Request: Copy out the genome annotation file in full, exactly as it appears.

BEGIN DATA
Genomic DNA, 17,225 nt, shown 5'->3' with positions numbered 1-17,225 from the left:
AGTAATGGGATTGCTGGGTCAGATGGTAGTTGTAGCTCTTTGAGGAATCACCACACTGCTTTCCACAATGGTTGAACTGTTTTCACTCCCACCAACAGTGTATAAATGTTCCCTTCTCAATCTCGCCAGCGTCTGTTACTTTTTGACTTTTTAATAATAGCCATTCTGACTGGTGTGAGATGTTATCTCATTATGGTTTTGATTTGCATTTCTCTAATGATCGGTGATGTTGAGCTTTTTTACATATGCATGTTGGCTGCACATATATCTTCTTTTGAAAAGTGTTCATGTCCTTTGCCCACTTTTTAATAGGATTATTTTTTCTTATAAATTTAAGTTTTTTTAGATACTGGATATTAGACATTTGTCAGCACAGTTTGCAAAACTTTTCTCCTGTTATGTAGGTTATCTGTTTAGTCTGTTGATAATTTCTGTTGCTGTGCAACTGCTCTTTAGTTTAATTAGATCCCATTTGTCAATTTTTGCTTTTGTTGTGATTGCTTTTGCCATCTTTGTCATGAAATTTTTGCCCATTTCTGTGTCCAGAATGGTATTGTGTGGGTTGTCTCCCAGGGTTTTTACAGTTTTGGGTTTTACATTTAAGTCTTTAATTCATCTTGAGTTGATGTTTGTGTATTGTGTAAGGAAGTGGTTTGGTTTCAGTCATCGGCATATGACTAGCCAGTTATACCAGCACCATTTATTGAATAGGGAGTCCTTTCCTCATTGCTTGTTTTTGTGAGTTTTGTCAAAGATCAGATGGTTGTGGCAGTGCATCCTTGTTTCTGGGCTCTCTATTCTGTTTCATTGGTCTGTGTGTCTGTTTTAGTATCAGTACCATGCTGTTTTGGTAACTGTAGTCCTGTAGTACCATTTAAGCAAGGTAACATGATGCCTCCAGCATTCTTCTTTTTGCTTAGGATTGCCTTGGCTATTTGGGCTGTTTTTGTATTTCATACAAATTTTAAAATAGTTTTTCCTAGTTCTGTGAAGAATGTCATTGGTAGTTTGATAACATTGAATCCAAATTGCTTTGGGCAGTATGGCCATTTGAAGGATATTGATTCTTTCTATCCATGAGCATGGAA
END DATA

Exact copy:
Genomic DNA, 17,225 nt, shown 5'->3' with positions numbered 1-17,225 from the left:
AGTAATGGGATTGCTGGGTCAGATGGTAGTTGTAGCTCTTTGAGGAATCACCACACTGCTTTCCACAATGGTTGAACTGTTTTCACTCCCACCAACAGTGTATAAATGTTCCCTTCTCAATCTCGCCAGCGTCTGTTACTTTTTGACTTTTTAATAATAGCCATTCTGACTGGTGTGAGATGTTATCTCATTATGGTTTTGATTTGCATTTCTCTAATGATCGGTGATGTTGAGCTTTTTTACATATGCATGTTGGCTGCACATATATCTTCTTTTGAAAAGTGTTCATGTCCTTTGCCCACTTTTTAATAGGATTATTTTTTCTTATAAATTTAAGTTTTTTTAGATACTGGATATTAGACATTTGTCAGCACAGTTTGCAAAACTTTTCTCCTGTTATGTAGGTTATCTGTTTAGTCTGTTGATAATTTCTGTTGCTGTGCAACTGCTCTTTAGTTTAATTAGATCCCATTTGTCAATTTTTGCTTTTGTTGTGATTGCTTTTGCCATCTTTGTCATGAAATTTTTGCCCATTTCTGTGTCCAGAATGGTATTGTGTGGGTTGTCTCCCAGGGTTTTTACAGTTTTGGGTTTTACATTTAAGTCTTTAATTCATCTTGAGTTGATGTTTGTGTATTGTGTAAGGAAGTGGTTTGGTTTCAGTCATCGGCATATGACTAGCCAGTTATACCAGCACCATTTATTGAATAGGGAGTCCTTTCCTCATTGCTTGTTTTTGTGAGTTTTGTCAAAGATCAGATGGTTGTGGCAGTGCATCCTTGTTTCTGGGCTCTCTATTCTGTTTCATTGGTCTGTGTGTCTGTTTTAGTATCAGTACCATGCTGTTTTGGTAACTGTAGTCCTGTAGTACCATTTAAGCAAGGTAACATGATGCCTCCAGCATTCTTCTTTTTGCTTAGGATTGCCTTGGCTATTTGGGCTGTTTTTGTATTTCATACAAATTTTAAAATAGTTTTTCCTAGTTCTGTGAAGAATGTCATTGGTAGTTTGATAACATTGAATCCAAATTGCTTTGGGCAGTATGGCCATTTGAAGGATATTGATTCTTTCTATCCATGAGCATGGAA